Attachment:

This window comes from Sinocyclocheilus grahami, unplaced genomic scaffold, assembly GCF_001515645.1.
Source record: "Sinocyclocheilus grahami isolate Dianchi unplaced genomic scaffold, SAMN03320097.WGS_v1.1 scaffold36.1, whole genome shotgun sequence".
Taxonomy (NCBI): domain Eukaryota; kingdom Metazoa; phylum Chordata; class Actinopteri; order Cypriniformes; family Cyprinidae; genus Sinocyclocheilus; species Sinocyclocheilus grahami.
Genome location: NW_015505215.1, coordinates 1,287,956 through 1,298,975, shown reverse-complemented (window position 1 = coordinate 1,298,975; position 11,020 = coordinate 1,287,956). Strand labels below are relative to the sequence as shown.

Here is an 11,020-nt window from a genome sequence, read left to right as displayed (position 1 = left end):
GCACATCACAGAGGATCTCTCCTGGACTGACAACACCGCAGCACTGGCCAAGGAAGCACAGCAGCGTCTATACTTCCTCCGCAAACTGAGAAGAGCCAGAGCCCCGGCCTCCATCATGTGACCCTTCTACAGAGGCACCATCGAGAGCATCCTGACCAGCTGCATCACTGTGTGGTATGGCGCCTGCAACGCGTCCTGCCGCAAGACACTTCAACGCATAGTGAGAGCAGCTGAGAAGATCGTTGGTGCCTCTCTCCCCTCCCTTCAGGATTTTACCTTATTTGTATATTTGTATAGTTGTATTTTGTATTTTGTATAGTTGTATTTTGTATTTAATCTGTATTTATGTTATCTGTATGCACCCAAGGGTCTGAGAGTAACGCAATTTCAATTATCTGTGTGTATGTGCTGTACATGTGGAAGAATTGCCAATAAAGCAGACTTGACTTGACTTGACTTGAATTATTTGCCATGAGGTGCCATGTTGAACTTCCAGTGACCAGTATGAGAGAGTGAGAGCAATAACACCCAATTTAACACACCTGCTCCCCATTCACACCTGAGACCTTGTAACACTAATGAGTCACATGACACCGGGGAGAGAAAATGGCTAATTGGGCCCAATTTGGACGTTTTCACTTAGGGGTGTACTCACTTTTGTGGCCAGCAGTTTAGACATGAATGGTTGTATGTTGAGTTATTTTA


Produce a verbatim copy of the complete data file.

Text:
This window comes from Sinocyclocheilus grahami, unplaced genomic scaffold, assembly GCF_001515645.1.
Source record: "Sinocyclocheilus grahami isolate Dianchi unplaced genomic scaffold, SAMN03320097.WGS_v1.1 scaffold36.1, whole genome shotgun sequence".
Taxonomy (NCBI): domain Eukaryota; kingdom Metazoa; phylum Chordata; class Actinopteri; order Cypriniformes; family Cyprinidae; genus Sinocyclocheilus; species Sinocyclocheilus grahami.
Genome location: NW_015505215.1, coordinates 1,287,956 through 1,298,975, shown reverse-complemented (window position 1 = coordinate 1,298,975; position 11,020 = coordinate 1,287,956). Strand labels below are relative to the sequence as shown.

Here is an 11,020-nt window from a genome sequence, read left to right as displayed (position 1 = left end):
GCACATCACAGAGGATCTCTCCTGGACTGACAACACCGCAGCACTGGCCAAGGAAGCACAGCAGCGTCTATACTTCCTCCGCAAACTGAGAAGAGCCAGAGCCCCGGCCTCCATCATGTGACCCTTCTACAGAGGCACCATCGAGAGCATCCTGACCAGCTGCATCACTGTGTGGTATGGCGCCTGCAACGCGTCCTGCCGCAAGACACTTCAACGCATAGTGAGAGCAGCTGAGAAGATCGTTGGTGCCTCTCTCCCCTCCCTTCAGGATTTTACCTTATTTGTATATTTGTATAGTTGTATTTTGTATTTTGTATAGTTGTATTTTGTATTTAATCTGTATTTATGTTATCTGTATGCACCCAAGGGTCTGAGAGTAACGCAATTTCAATTATCTGTGTGTATGTGCTGTACATGTGGAAGAATTGCCAATAAAGCAGACTTGACTTGACTTGACTTGAATTATTTGCCATGAGGTGCCATGTTGAACTTCCAGTGACCAGTATGAGAGAGTGAGAGCAATAACACCCAATTTAACACACCTGCTCCCCATTCACACCTGAGACCTTGTAACACTAATGAGTCACATGACACCGGGGAGAGAAAATGGCTAATTGGGCCCAATTTGGACGTTTTCACTTAGGGGTGTACTCACTTTTGTGGCCAGCAGTTTAGACATGAATGGTTGTATGTTGAGTTATTTTA